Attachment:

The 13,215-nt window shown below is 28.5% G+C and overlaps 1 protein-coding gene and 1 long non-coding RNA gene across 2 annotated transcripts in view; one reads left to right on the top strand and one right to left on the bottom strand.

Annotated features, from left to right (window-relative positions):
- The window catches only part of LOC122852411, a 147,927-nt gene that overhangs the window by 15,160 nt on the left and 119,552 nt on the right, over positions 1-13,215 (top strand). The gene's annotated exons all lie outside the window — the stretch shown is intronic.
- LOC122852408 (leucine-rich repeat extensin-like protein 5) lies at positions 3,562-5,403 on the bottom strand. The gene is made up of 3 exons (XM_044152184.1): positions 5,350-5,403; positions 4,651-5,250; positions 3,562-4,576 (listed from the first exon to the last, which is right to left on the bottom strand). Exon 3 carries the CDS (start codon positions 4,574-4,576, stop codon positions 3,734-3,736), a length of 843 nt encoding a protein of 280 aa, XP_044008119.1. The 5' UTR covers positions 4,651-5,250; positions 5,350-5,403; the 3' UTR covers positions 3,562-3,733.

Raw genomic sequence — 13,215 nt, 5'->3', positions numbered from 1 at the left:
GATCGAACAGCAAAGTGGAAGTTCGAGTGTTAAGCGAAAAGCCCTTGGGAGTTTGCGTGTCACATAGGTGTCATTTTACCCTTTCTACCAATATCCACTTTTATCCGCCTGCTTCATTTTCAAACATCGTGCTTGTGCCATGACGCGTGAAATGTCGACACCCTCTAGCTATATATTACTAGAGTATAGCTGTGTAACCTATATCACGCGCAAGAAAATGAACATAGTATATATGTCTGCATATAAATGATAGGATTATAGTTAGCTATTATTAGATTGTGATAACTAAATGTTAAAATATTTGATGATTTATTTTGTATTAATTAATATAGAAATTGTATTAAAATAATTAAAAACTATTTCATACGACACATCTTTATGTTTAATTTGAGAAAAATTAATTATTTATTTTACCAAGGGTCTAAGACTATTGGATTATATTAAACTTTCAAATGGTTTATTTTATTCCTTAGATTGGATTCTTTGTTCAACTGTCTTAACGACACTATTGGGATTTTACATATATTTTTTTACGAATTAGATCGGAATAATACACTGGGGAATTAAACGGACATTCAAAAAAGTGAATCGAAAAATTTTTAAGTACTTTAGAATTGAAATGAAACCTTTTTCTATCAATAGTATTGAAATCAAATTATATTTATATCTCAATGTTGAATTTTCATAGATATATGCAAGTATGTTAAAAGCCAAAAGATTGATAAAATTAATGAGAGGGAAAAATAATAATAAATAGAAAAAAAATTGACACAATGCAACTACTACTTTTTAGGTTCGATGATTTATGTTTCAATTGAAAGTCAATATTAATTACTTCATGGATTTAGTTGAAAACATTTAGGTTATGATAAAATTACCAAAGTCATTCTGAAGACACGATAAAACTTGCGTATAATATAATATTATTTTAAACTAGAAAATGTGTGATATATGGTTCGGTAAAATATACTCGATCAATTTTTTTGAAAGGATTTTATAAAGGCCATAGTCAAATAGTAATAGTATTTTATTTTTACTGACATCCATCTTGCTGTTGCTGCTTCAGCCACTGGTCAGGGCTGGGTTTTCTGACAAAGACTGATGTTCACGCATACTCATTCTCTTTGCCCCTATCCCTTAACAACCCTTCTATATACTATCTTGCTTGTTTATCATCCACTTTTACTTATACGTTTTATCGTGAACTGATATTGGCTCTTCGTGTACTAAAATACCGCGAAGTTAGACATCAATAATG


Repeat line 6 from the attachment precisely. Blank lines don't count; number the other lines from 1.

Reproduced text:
GATCGAACAGCAAAGTGGAAGTTCGAGTGTTAAGCGAAAAGCCCTTGGGAGTTTGCGTGTCACATAGGTGTCATTTTACCCTTTCTACCAATATCCACTTTTATCCGCCTGCTTCATTTTCAAACATCGTGCTTGTGCCATGACGCGTGAAATGTCGACACCCTCTAGCTATATATTACTAGAGTATAGCTGTGTAACCTATATCACGCGCAAGAAAATGAACATAGTATATATGTCTGCATATAAATGATAGGATTATAGTTAGCTATTATTAGATTGTGATAACTAAATGTTAAAATATTTGATGATTTATTTTGTATTAATTAATATAGAAATTGTATTAAAATAATTAAAAACTATTTCATACGACACATCTTTATGTTTAATTTGAGAAAAATTAATTATTTATTTTACCAAGGGTCTAAGACTATTGGATTATATTAAACTTTCAAATGGTTTATTTTATTCCTTAGATTGGATTCTTTGTTCAACTGTCTTAACGACACTATTGGGATTTTACATATATTTTTTTACGAATTAGATCGGAATAATACACTGGGGAATTAAACGGACATTCAAAAAAGTGAATCGAAAAATTTTTAAGTACTTTAGAATTGAAATGAAACCTTTTTCTATCAATAGTATTGAAATCAAATTATATTTATATCTCAATGTTGAATTTTCATAGATATATGCAAGTATGTTAAAAGCCAAAAGATTGATAAAATTAATGAGAGGGAAAAATAATAATAAATAGAAAAAAAATTGACACAATGCAACTACTACTTTTTAGGTTCGATGATTTATGTTTCAATTGAAAGTCAATATTAATTACTTCATGGATTTAGTTGAAAACATTTAGGTTATGATAAAATTACCAAAGTCATTCTGAAGACACGATAAAACTTGCGTATAATATAATATTATTTTAAACTAGAAAATGTGTGATATATGGTTCGGTAAAATATACTCGATCAATTTTTTTGAAAGGATTTTATAAAGGCCATAGTCAAATAGTAATAGTATTTTATTTTTACTGACATCCATCTTGCTGTTGCTGCTTCAGCCACTGGTCAGGGCTGGGTTTTCTGACAAAGACTGATGTTCACGCATACTCATTCTCTTTGCCCCTATCCCTTAACAACCCTTCTATATACTATCTTGCTTGTTTATCATCCACTTTTACTTATACGTTTTATCGTGAACTGATATTGGCTCTTCGTGTACTAAAATACCGCGAAGTTAGACATCAATAATG